Sex Toys for the Faithful

Sex Toys for the Faithful

Lent, the solemn period of preparation for the resurrection of Jesus that is celebrated by many Christian denominations, kicked off yesterday. This six-week period invariably puts faith questions center-stage, and yet it always surprises me the number of people of faith who come to me for advice about their relationships. Despite the vaguest allusions to having been brought up Catholic, I also receive questions from Protestants, Jews, and Muslims on a regular basis. I suspect people know that even if I don't know the answer to their questions, I'll have no qualms about going in to find it for them.


Photo by Jason Brackins (Flickr)

People like to imagine that wanting to have great sex is a secular characteristic, when in fact, it's a human one. One of the most fascinating things I have learned over the course of the years I've spent writing about sex is the demand for sexual aids in the bedrooms of the faithful, all over the world. In the past three years, some of the most popular sites selling sex toys have been those catering exclusively to the needs of their respective flocks.

Thirty-eight year old Haluk Murat Demirel is one such visionary. He didn't envision becoming a sex toy mogul. Like many entrepreneurs before him, he moved into the market when he identified a consumer need that needed to be met. This need happened to be sex toys -- presented in a manner that wasn't too explicit and thus counter to Muslim teachings.

Since launching in October, the Turkey-based Halal Sex Shop has become incredibly popular, offering shoppers both sex toys as well as advice. The name of the shop clearly states its mission -- "halal" means adherence to Muslim law.


Turkish Muslim sex toy shop (screengrab)

"We don't sell vibrators for example, because they are not approved by Islam," Demirel told Reuters. Among his top sellers are pleasure-magnifying creams for women, cock rings and libido enhancers.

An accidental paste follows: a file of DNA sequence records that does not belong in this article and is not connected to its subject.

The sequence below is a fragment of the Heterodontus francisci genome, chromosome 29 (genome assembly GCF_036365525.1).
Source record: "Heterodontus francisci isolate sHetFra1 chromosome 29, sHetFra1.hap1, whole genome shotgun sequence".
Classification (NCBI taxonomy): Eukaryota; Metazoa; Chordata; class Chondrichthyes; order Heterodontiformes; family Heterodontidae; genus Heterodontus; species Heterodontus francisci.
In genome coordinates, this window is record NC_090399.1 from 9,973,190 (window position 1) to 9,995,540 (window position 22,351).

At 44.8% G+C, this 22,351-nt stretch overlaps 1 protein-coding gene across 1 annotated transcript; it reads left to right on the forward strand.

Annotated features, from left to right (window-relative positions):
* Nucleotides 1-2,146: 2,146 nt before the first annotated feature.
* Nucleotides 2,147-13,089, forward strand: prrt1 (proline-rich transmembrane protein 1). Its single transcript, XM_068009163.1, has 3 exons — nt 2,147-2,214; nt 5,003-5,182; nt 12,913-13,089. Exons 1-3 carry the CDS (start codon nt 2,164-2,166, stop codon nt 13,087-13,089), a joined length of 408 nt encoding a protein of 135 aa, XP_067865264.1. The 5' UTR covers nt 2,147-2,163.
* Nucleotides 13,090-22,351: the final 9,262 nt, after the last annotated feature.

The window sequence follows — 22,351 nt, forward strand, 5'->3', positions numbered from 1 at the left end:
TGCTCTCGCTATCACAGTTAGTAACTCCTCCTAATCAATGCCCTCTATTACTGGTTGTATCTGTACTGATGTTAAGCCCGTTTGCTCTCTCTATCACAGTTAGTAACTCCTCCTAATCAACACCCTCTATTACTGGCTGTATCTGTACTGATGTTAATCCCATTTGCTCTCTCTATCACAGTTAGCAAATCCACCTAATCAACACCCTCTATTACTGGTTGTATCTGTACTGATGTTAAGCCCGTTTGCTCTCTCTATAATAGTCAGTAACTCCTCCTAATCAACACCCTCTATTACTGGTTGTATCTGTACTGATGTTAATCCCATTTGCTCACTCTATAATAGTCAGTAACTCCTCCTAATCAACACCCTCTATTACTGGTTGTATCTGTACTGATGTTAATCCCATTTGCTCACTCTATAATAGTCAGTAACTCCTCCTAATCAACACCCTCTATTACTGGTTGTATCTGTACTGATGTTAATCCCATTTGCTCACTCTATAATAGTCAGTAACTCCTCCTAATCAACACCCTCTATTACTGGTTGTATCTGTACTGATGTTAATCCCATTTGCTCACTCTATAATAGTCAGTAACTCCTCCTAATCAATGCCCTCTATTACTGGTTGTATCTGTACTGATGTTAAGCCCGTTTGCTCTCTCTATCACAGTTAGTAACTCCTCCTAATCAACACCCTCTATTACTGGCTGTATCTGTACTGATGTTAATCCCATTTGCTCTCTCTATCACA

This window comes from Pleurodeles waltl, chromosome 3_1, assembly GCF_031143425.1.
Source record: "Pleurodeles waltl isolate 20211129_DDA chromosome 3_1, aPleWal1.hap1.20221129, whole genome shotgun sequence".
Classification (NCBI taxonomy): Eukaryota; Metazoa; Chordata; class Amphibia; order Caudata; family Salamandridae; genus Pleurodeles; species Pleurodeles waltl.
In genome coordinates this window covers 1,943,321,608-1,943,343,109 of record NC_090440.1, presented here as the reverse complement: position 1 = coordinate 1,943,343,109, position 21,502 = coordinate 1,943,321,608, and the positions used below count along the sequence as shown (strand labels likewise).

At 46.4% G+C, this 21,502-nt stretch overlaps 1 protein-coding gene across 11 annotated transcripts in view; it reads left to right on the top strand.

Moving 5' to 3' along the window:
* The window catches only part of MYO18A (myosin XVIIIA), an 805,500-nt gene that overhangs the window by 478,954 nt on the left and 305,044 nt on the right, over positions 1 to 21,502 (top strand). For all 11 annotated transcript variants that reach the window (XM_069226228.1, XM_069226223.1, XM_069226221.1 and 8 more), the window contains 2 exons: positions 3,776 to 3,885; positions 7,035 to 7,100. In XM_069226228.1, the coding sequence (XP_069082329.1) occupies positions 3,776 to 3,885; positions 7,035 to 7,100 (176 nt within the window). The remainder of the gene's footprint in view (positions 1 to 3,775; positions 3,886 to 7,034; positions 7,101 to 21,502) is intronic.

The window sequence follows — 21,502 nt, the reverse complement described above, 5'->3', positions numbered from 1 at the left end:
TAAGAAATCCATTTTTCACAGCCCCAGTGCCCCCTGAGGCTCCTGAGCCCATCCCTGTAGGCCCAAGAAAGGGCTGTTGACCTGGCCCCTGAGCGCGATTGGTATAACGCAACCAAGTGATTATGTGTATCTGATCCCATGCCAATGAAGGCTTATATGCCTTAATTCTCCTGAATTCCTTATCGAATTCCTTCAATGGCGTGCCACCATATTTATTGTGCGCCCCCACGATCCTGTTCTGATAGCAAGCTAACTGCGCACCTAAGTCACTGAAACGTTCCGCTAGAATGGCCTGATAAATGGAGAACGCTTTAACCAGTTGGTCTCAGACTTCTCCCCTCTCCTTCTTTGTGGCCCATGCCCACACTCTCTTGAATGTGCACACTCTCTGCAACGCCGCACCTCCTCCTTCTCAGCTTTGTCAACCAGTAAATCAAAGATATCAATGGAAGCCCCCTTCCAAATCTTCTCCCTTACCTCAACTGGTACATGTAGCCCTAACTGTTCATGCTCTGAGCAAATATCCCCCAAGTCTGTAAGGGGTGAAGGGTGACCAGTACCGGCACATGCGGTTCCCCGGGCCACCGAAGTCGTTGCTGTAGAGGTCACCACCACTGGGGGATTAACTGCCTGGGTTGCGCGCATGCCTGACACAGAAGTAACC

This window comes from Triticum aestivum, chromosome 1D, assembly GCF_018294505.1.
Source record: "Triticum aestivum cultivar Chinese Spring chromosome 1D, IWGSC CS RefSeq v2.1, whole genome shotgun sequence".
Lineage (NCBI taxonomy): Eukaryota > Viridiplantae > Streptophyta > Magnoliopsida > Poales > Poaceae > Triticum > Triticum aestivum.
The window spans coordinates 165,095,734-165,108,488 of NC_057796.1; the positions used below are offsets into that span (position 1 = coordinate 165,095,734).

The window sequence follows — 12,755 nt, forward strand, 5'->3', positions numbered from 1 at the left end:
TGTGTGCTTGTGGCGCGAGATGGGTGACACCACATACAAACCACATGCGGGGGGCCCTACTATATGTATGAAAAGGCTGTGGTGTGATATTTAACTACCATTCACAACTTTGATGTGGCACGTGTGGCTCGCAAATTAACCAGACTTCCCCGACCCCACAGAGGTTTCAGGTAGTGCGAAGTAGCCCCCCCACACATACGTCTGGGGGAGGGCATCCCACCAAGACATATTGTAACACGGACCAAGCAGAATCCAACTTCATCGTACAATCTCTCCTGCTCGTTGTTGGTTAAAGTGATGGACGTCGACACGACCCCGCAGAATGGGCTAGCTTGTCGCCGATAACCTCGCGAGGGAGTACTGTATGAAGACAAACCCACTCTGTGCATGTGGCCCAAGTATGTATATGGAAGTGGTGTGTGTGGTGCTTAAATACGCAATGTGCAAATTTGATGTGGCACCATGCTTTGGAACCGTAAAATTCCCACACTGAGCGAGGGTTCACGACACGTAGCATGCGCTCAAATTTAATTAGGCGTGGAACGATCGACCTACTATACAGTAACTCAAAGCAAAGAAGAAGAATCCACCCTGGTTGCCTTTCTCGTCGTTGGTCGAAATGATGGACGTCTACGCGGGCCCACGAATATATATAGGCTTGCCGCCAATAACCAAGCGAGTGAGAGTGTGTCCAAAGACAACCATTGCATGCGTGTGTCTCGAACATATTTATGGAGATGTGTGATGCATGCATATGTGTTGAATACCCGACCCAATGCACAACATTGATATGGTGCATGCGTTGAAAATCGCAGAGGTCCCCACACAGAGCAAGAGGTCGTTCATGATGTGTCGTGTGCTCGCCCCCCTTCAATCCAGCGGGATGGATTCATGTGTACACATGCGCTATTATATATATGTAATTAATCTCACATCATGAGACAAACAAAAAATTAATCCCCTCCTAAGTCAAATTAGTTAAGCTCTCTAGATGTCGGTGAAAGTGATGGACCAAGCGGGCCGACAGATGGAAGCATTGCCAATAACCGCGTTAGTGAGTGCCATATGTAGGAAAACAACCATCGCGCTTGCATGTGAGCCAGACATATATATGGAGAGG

The notion of creating sex shops to meet the needs of people of faith is not a new one. Three years ago, Kosher Sex Toys made a splash across the web shortly after its launch. The site, which also hoped to bring pleasure to couples without going against Jewish teachings, stripped toys and sex aids of their explicit packaging. Unlike the halal sex shop, the kosher shop offered vibrators, dildos and bondage kits -- its main goal being providing tools to married couples to increase their pleasure without objectification.

"Women are constantly objectified in advertising," the New Jersey-based site read. "In the U.S. over 10 million women suffer from anorexia, bulimia and other image-related sickness. 97% of women admit to having at least one 'I hate my body' moment each day. Even products being marketed specifically for women use marketing that objectifies them. Four out of five women are unhappy with their appearance. Objectification is NEVER necessary. Objectification is NEVER acceptable. Objectification is NEVER kosher. Respecting people as people. Not objects."

Though the site became inactive sometime after April of last year, it was wildly popular while it was up. In an interview with the Israeli daily Haaretz last year, founder Gavriel C. said that he hadn't expected the site to be so successful.


American Orthodox Jewish sex toy shop (screengrab)

"I thought there would be a need for it, and apparently I was right," he said. The then-25-year-old and father of two launched the site after he and his wife realized it was impossible to learn about sexual aids without exposing themselves to explicit imagery, which runs counter to the concept of "tznius," or modesty.

To get the shop off the ground, its strict Orthodox founder spent a nontrivial amount of time rewording product descriptions and negotiating with sex toy manufacturers and distributors to get different packaging. Rabbi David Ribner, co-author of the Orthodox-focused The Newlywed's Guide to Physical Intimacy eventually became an advice columnist for the site.

Gavriel estimated some 60 to 70 percent of buyers were Orthodox. He even noted that he'd received a few orders from people who lived in Orthodox communities where going online is taboo. Two of his most popular items were a bondage kit and furry handcuffs.

When the Orthodox Rabbi Shmuley Boteach, author of Kosher Sex, was approached by the New York Post for comment about the popularity of these items, the rabbi set them straight: "The greatest misconception in pop culture is that religious people are pious in bed. In fact, Orthodox Jewish couples are taught, once they get engaged, to have phenomenal, shout-out-loud, swinging-from-the-chandelier sex."

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